We have ahead of us still some important work to deliver the full synergies that we have estimated, and the only thing that I can say is that the first quarter comfort us even more for delivering the progresses that we have announced for 2017.
For Industrial Specialties, the 20% EBITDA margin is high. And, if you refer to what we’ve said, as you mentioned, what we said during our Capital Markets Day, the target for this segment, on the basis of raw material prices, which are quite different from the one that we have right now, because if you remember, our normalized environment in the medium term was defined on the basis of an oil price of $70 per barrel.
And we’ve said that for Industrial Specialties, the range of margin was to be considered between 17% to 19%. So 20% is clearly a high level, which will be difficult to sustain over the long term. Don’t extrapolate that 22% of the first quarter, if it’s to your point.
Don’t worry. All right, thank you.
So we have another question from Martin Roediger from Kepler Cheuvreux. Please go ahead, sir.
Thank you for taking my questions. And I apologize in advance, if you have already answered my questions, because I dialed in too late. Are there any currency gains in the first quarter from the spillover from last year, based on hedgings you did last year, and therefore, these currency gains were delayed?
Second question is on the restocking by customers, obviously more pronounced in March. Can you quantify the earnings effect from that restocking leading to higher utilization rates?
And thirdly, on depreciation, it appears to me that Q1 was a relatively low figure for depreciation and amortization. Is that just because of some translation effects, or are there any other reasons why D&A are, not only compared to high Q4, but also compared to Q3 last year, on a relatively low level?
Okay, Martin. So on the currency impact, globally there has been a slight negative impact on the conversion effect. You’re right, that we had last year some hedging that we don’t have - the results of which were negative that we don’t have any more this year. But the impact is limited, so it’s not a key element of the - maybe not a key element, it’s a very marginal element.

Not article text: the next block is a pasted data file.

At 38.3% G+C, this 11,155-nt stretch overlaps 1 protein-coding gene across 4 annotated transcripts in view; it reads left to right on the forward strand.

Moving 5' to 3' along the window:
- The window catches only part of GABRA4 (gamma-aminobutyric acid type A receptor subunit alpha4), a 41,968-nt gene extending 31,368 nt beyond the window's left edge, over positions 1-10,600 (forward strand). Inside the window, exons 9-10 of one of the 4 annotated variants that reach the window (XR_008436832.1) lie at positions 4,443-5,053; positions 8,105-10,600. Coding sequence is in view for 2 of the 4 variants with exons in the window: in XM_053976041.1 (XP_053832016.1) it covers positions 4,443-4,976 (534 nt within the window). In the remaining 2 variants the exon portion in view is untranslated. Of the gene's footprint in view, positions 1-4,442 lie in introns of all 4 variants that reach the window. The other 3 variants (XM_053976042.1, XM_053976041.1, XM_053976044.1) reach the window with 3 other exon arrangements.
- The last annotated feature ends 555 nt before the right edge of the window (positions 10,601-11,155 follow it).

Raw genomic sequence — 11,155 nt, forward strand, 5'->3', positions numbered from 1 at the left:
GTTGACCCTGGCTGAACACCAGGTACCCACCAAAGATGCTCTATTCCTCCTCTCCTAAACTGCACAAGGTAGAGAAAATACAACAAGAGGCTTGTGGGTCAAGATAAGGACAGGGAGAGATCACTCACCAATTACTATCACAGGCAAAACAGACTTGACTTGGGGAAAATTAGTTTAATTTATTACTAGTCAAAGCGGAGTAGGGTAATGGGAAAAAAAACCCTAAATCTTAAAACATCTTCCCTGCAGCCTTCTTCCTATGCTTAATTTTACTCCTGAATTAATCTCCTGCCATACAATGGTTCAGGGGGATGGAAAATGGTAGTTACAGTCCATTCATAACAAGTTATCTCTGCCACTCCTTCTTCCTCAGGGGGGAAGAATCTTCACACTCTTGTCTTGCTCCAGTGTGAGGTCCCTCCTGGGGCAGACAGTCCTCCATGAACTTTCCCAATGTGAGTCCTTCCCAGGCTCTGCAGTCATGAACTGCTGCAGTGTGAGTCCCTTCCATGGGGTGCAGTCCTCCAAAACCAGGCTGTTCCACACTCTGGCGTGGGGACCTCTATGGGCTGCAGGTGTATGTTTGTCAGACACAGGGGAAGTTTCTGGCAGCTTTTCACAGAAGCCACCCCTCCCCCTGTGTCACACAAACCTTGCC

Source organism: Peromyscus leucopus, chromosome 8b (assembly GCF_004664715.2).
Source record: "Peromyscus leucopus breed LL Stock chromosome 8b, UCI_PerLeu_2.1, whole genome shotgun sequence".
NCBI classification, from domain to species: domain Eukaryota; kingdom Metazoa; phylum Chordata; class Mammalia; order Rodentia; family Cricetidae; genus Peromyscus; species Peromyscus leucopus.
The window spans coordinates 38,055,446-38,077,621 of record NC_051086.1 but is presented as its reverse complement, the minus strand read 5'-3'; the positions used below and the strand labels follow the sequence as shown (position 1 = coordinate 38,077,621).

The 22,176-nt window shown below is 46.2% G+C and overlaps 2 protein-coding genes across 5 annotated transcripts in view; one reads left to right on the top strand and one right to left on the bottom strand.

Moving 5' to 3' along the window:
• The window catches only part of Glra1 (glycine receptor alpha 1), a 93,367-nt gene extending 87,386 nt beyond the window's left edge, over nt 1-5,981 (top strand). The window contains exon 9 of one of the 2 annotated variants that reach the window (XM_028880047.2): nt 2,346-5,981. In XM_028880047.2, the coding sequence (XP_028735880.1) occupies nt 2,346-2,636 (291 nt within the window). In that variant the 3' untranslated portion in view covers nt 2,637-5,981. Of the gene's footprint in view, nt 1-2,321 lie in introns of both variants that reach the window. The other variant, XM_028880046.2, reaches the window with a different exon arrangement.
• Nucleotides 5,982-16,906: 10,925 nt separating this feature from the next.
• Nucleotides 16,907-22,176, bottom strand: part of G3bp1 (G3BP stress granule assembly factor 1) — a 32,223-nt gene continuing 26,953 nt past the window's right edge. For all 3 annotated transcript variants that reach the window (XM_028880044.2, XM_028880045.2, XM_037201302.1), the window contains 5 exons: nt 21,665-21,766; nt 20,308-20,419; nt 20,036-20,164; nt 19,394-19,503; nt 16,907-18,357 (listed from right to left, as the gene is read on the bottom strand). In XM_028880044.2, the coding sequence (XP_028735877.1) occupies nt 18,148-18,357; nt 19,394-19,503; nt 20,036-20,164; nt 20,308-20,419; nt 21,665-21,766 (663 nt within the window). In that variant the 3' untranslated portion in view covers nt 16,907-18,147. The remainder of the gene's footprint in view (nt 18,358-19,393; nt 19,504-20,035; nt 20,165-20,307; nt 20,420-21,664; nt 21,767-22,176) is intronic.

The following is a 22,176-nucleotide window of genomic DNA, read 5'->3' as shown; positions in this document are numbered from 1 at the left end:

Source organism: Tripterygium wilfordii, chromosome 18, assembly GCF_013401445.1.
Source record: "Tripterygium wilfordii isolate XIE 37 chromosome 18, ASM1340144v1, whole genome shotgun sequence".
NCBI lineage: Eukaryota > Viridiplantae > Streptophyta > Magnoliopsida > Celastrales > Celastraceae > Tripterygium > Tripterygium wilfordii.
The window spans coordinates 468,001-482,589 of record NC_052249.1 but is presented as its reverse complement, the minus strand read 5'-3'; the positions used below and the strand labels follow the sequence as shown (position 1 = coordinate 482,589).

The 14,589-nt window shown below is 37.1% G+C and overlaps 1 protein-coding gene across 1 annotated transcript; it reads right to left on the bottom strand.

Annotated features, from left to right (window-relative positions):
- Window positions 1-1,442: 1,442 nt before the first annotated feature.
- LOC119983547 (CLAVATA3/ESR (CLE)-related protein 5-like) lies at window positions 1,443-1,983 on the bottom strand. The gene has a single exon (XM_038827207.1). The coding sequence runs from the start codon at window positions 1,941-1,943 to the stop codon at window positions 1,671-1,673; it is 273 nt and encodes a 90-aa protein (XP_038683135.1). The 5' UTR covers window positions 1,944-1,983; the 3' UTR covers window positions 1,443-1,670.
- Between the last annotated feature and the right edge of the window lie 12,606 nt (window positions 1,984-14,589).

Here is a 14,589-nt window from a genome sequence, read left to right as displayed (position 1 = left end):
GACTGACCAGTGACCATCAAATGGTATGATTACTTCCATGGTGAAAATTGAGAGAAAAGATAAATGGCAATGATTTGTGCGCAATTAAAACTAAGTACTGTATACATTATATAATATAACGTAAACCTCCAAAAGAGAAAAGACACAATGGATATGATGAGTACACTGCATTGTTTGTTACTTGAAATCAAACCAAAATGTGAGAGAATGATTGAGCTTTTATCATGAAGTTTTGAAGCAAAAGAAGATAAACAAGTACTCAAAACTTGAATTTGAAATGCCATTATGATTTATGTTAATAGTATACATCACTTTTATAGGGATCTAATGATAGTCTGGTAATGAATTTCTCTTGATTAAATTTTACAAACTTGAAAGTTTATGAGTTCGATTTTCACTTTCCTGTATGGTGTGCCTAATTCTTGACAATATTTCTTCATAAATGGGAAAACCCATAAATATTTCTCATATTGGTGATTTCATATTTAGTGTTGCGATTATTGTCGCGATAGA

For restocking, it’s very difficult to quantify. What - we estimate that there has been probably some limited restocking during the first quarter, mostly as an answer - or as an anticipation from some customers to possible raw material price increases based on the fact that we have seen, at least twice during the quarter, the price of oil going up. So it probably has led some of our customers to build some stock. But once again, we consider it as a relatively limited effect on the first quarter.
For depreciation, no, I think there is nothing special during this quarter. We have a depreciation charge of €111 million. The point is that probably the amount that you have in mind, which is probably related to the fourth quarter, was a little bit above the average of our D&A for different reasons. But there have been some depreciation, some external depreciation, but the €111 million is depending on the exchange rate. But it’s on a normal level, and for the whole year, we should not be very much above, or we should be close to €450 million depreciation.
Thank you very much. And again, congratulations for your good results.
Thank you, Martin.
We have another question from Jean-Francois Meymandi from Morgan Stanley. Please go ahead, sir.
Hi. Just quickly, two follow-ups, one difficult, one easy. Let’s start with the difficult one. If you can help me with, in the quarter, to split the EBITDA gains with raw material gains mix, and yes, mainly those two?
And the other one that’s going to be easy, you just lowered slightly €20 million your CapEx budget for the year, can you let us know what’s behind that please?
Okay. So for EBITDA, we don’t give the bridge and it would be very difficult to make the analysis that you are mentioning. What I can say however, at the beginning, we have to make a difference between EBITDA margin and EBITDA and unit margin.
And what we have been able to achieve in the first quarter, which is the result of long-term policy, is to improve significantly our unit margin through a different product mix and through new developments, especially in HPM and Technical Polymers.
The challenge is, obviously, to continue to develop that, but we have sufficient potential for the coming future to maintain this element. Now, as I said, in term of percentage, a large part will depend on the price of raw material and what will happen with the price of oil and related raw material.
For CapEx, when we indicated initially the €470 million, it was based on the fact that the amount of CapEx of last year was significantly below what we indicated. Some CapEx being delayed, some other being reevaluated, and at the end of this exercise, taking into account also the procurement gain that we are able to generate through our excellence program, we consider that now as more reliable than around the €450 million.
Okay. And the raw material gain in the quarter, was that high or not within your EBITDA progression, just to get a sense?
I think it’s relatively limited. Once again, it depends on how you consider the raw material gains. Last year, as I said, we had an exceptional gain, which was a consequence of the parachute effect related to the delay in adjusting the selling price, which is on average one month. So clearly, when the price is going down regularly, you are benefitting from this parachute effect, which was especially strong in the second and third quarter of last year.
Now for the other activities, the main drivers are Fluorogases, the progressive recovery, so it has nothing to do with raw materials. For Bostik, it’s the implementation of their strategic plan, and for Thiochemicals it is the development of our Malaysian platform. So, no, the impact of raw material is positive, but is much more positive in percentage than unit margin.